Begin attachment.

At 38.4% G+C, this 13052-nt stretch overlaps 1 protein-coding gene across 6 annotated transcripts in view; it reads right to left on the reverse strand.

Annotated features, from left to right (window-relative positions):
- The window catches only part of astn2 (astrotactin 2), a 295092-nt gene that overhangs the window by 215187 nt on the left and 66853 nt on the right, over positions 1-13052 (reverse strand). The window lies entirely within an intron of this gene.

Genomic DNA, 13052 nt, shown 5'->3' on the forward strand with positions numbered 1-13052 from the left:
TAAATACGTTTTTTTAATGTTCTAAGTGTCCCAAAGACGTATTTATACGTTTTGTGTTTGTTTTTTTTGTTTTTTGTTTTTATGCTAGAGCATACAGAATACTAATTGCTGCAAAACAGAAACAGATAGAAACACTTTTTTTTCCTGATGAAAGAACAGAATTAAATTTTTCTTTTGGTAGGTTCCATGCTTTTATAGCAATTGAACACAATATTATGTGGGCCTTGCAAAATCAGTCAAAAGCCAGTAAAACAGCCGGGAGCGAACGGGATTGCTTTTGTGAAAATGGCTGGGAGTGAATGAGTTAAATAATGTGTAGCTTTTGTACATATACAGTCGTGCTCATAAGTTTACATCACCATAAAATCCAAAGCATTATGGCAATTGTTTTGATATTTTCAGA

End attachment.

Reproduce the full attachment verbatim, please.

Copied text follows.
At 38.4% G+C, this 13052-nt stretch overlaps 1 protein-coding gene across 6 annotated transcripts in view; it reads right to left on the reverse strand.

Annotated features, from left to right (window-relative positions):
- The window catches only part of astn2 (astrotactin 2), a 295092-nt gene that overhangs the window by 215187 nt on the left and 66853 nt on the right, over positions 1-13052 (reverse strand). The window lies entirely within an intron of this gene.

Genomic DNA, 13052 nt, shown 5'->3' on the forward strand with positions numbered 1-13052 from the left:
TAAATACGTTTTTTTAATGTTCTAAGTGTCCCAAAGACGTATTTATACGTTTTGTGTTTGTTTTTTTTGTTTTTTGTTTTTATGCTAGAGCATACAGAATACTAATTGCTGCAAAACAGAAACAGATAGAAACACTTTTTTTTCCTGATGAAAGAACAGAATTAAATTTTTCTTTTGGTAGGTTCCATGCTTTTATAGCAATTGAACACAATATTATGTGGGCCTTGCAAAATCAGTCAAAAGCCAGTAAAACAGCCGGGAGCGAACGGGATTGCTTTTGTGAAAATGGCTGGGAGTGAATGAGTTAAATAATGTGTAGCTTTTGTACATATACAGTCGTGCTCATAAGTTTACATCACCATAAAATCCAAAGCATTATGGCAATTGTTTTGATATTTTCAGA